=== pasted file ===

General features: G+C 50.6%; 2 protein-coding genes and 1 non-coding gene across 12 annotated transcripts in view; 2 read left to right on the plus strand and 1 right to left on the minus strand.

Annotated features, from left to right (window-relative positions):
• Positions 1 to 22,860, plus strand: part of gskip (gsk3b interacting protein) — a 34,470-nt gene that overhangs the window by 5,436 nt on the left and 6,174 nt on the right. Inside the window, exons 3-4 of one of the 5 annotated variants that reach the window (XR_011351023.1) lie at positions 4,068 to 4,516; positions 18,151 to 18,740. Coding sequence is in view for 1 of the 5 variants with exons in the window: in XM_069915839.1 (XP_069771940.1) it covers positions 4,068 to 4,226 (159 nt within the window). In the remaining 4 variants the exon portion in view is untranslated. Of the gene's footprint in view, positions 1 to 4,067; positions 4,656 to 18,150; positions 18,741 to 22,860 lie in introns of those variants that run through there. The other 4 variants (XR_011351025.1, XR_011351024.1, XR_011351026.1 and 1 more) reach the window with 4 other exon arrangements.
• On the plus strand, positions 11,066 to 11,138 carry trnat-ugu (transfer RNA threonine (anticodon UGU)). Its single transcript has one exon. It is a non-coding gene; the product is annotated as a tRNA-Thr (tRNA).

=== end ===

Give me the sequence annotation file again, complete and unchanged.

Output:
General features: G+C 50.6%; 2 protein-coding genes and 1 non-coding gene across 12 annotated transcripts in view; 2 read left to right on the plus strand and 1 right to left on the minus strand.

Annotated features, from left to right (window-relative positions):
• Positions 1 to 22,860, plus strand: part of gskip (gsk3b interacting protein) — a 34,470-nt gene that overhangs the window by 5,436 nt on the left and 6,174 nt on the right. Inside the window, exons 3-4 of one of the 5 annotated variants that reach the window (XR_011351023.1) lie at positions 4,068 to 4,516; positions 18,151 to 18,740. Coding sequence is in view for 1 of the 5 variants with exons in the window: in XM_069915839.1 (XP_069771940.1) it covers positions 4,068 to 4,226 (159 nt within the window). In the remaining 4 variants the exon portion in view is untranslated. Of the gene's footprint in view, positions 1 to 4,067; positions 4,656 to 18,150; positions 18,741 to 22,860 lie in introns of those variants that run through there. The other 4 variants (XR_011351025.1, XR_011351024.1, XR_011351026.1 and 1 more) reach the window with 4 other exon arrangements.
• On the plus strand, positions 11,066 to 11,138 carry trnat-ugu (transfer RNA threonine (anticodon UGU)). Its single transcript has one exon. It is a non-coding gene; the product is annotated as a tRNA-Thr (tRNA).